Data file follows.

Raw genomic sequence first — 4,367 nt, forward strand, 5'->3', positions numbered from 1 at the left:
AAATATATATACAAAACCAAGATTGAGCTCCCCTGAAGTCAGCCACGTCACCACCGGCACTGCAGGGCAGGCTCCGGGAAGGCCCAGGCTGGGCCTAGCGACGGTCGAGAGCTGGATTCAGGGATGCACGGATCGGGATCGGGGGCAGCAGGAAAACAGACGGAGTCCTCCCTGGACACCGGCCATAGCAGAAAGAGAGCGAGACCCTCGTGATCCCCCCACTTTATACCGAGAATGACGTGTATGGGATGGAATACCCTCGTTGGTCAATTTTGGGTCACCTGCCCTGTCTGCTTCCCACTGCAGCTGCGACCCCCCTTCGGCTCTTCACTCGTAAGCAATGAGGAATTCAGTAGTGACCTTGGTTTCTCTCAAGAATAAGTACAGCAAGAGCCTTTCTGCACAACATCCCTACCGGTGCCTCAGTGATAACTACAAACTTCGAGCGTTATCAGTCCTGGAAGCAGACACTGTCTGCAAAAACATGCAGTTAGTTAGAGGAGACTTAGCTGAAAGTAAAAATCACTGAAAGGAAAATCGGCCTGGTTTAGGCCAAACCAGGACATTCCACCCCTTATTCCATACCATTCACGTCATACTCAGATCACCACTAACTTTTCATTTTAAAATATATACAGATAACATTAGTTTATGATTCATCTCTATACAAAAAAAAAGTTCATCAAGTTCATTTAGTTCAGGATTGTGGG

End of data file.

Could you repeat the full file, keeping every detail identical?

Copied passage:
Raw genomic sequence first — 4,367 nt, forward strand, 5'->3', positions numbered from 1 at the left:
AAATATATATACAAAACCAAGATTGAGCTCCCCTGAAGTCAGCCACGTCACCACCGGCACTGCAGGGCAGGCTCCGGGAAGGCCCAGGCTGGGCCTAGCGACGGTCGAGAGCTGGATTCAGGGATGCACGGATCGGGATCGGGGGCAGCAGGAAAACAGACGGAGTCCTCCCTGGACACCGGCCATAGCAGAAAGAGAGCGAGACCCTCGTGATCCCCCCACTTTATACCGAGAATGACGTGTATGGGATGGAATACCCTCGTTGGTCAATTTTGGGTCACCTGCCCTGTCTGCTTCCCACTGCAGCTGCGACCCCCCTTCGGCTCTTCACTCGTAAGCAATGAGGAATTCAGTAGTGACCTTGGTTTCTCTCAAGAATAAGTACAGCAAGAGCCTTTCTGCACAACATCCCTACCGGTGCCTCAGTGATAACTACAAACTTCGAGCGTTATCAGTCCTGGAAGCAGACACTGTCTGCAAAAACATGCAGTTAGTTAGAGGAGACTTAGCTGAAAGTAAAAATCACTGAAAGGAAAATCGGCCTGGTTTAGGCCAAACCAGGACATTCCACCCCTTATTCCATACCATTCACGTCATACTCAGATCACCACTAACTTTTCATTTTAAAATATATACAGATAACATTAGTTTATGATTCATCTCTATACAAAAAAAAAGTTCATCAAGTTCATTTAGTTCAGGATTGTGGG